The campaign will work to provide more opportunities for Clinton to show her softer side. An army of anecdotes may also be employed. She, or her surrogates, will talk about how she played pinochle on the cabin porch as a young girl, spent a summer sliming fish in Alaska, and worked for years as an advocate for children. Her loyal core of staffers, many of them women, are anxious to attest to her endearing behavior at wedding showers and late-night gossip sessions. At some point, sheer tonnage of people attesting to Clinton's humanity may convince voters. That many people couldn't fake it. The strategy is most likely to continue building Clinton's strength among women, a crucial bloc in the Democratic Party with whom she is deeply popular.
Will any of this solve Clinton's problem? Maybe a little, but every attempt to make Clinton appear more real can backfire and reinforce the very image it hopes to fix. Clinton's forced early Web videos, in which she offered voters a chance to engage in a "conversation" with her, were so inauthentic in their determined effort to show authenticity they were used in the famous guerilla attack video in which she played Big Brother in the parody of an Apple Macintosh ad based on George Orwell's 1984.
Clinton's hard work and hustle will lure voters more than the efforts to humanize her. That's what worked so well for her in her first Senate race, says Bill Dal Col, the campaign manager of Clinton's Republican opponent in the 2000. "She grew on people," he says of her famous "listening tour" in which she traveled around the state. Because of GOP efforts, New Yorkers expected her to be an "empress. [That] she would walk in, and it would be handed to her. Then they saw, oh wow, she really does want this. This isn't a show. That comes through. People were surprised."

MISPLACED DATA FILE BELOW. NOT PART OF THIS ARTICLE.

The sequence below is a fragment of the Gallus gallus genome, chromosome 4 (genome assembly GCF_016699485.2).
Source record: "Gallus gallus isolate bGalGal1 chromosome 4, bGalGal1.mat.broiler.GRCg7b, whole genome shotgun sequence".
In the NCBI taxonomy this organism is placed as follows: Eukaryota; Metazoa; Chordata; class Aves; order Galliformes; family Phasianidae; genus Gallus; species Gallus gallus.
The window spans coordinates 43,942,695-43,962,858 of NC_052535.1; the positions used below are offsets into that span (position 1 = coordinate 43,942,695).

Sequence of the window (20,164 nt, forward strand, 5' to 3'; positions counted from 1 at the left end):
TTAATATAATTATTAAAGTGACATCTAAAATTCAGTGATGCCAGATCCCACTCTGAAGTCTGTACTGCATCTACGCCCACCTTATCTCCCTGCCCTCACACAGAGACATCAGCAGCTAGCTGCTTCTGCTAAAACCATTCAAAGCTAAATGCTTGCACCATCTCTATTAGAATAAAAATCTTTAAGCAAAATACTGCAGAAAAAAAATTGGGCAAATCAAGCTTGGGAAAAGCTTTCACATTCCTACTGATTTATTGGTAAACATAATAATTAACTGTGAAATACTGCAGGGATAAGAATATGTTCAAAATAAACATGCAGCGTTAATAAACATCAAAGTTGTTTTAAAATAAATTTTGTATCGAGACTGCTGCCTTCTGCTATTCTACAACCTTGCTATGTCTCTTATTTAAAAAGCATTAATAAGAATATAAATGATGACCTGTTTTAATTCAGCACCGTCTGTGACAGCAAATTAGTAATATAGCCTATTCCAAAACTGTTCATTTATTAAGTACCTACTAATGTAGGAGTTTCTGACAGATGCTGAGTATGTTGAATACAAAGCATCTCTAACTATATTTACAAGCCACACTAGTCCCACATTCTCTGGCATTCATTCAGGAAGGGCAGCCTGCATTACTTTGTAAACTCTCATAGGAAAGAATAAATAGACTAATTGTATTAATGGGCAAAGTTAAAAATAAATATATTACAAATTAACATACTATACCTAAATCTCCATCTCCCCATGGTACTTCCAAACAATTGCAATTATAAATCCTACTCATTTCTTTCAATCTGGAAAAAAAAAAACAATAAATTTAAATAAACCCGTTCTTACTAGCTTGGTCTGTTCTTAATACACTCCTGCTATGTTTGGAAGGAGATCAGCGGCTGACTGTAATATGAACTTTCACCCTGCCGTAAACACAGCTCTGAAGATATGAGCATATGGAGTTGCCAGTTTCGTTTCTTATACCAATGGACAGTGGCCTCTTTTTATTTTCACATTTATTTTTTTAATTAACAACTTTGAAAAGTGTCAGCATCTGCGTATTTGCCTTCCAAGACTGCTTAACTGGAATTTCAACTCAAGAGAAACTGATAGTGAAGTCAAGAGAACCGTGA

The best evidence that Clinton can overcome her past may be that despite living in Washington for the last 14 years and competing against Barack Obama, who is the walking embodiment of freshness, Democratic voters nevertheless view Clinton as the candidate of change. That's a nifty trick, and it didn't happen because she produced a snappy Web video.
There is a lot of Clinton baggage, and though two recent biographies don't appear to have caused any big problems for the campaign, there is a lot of material for her opponents and enemies to use against her. But if there was ever an election where voters should care less about a candidate's softer qualities, this should be the one. Seventy percent of the public thinks the country is going in the wrong direction, and America is engaged in wars in Afghanistan and Iraq. A country starving for competence after the Bush presidency could easily embrace a candidate who always shows up thoroughly prepared. In the polls where Clinton tanks on the likability questions, she still comes out ahead among Democrats and still beats potential GOP rivals among all voters. After the last Democratic debate in early June, voters didn't find Clinton any more huggable, but in one focus group her favorability increased by 21 points over the course of the two-hour forum. All her supporters may not love her, but they respect her, and that matters more.